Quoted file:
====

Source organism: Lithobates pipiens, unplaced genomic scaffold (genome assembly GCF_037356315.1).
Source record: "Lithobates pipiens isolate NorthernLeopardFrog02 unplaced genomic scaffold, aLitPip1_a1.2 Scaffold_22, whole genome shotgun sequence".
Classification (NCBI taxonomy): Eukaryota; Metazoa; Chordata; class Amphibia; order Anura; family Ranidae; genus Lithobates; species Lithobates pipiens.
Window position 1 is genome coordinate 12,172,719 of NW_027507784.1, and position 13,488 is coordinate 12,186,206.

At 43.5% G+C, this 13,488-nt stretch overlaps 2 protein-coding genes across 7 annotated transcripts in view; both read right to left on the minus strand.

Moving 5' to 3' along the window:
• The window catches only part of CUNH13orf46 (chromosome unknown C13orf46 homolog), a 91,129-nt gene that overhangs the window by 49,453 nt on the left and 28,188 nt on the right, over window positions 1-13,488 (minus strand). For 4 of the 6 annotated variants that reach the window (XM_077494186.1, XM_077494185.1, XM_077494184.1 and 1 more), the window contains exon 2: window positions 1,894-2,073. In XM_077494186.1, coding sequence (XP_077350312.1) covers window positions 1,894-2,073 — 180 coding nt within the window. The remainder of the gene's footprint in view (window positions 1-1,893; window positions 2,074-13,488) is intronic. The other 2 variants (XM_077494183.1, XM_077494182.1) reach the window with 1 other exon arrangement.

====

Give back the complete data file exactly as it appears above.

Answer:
Source organism: Lithobates pipiens, unplaced genomic scaffold (genome assembly GCF_037356315.1).
Source record: "Lithobates pipiens isolate NorthernLeopardFrog02 unplaced genomic scaffold, aLitPip1_a1.2 Scaffold_22, whole genome shotgun sequence".
Classification (NCBI taxonomy): Eukaryota; Metazoa; Chordata; class Amphibia; order Anura; family Ranidae; genus Lithobates; species Lithobates pipiens.
Window position 1 is genome coordinate 12,172,719 of NW_027507784.1, and position 13,488 is coordinate 12,186,206.

At 43.5% G+C, this 13,488-nt stretch overlaps 2 protein-coding genes across 7 annotated transcripts in view; both read right to left on the minus strand.

Moving 5' to 3' along the window:
• The window catches only part of CUNH13orf46 (chromosome unknown C13orf46 homolog), a 91,129-nt gene that overhangs the window by 49,453 nt on the left and 28,188 nt on the right, over window positions 1-13,488 (minus strand). For 4 of the 6 annotated variants that reach the window (XM_077494186.1, XM_077494185.1, XM_077494184.1 and 1 more), the window contains exon 2: window positions 1,894-2,073. In XM_077494186.1, coding sequence (XP_077350312.1) covers window positions 1,894-2,073 — 180 coding nt within the window. The remainder of the gene's footprint in view (window positions 1-1,893; window positions 2,074-13,488) is intronic. The other 2 variants (XM_077494183.1, XM_077494182.1) reach the window with 1 other exon arrangement.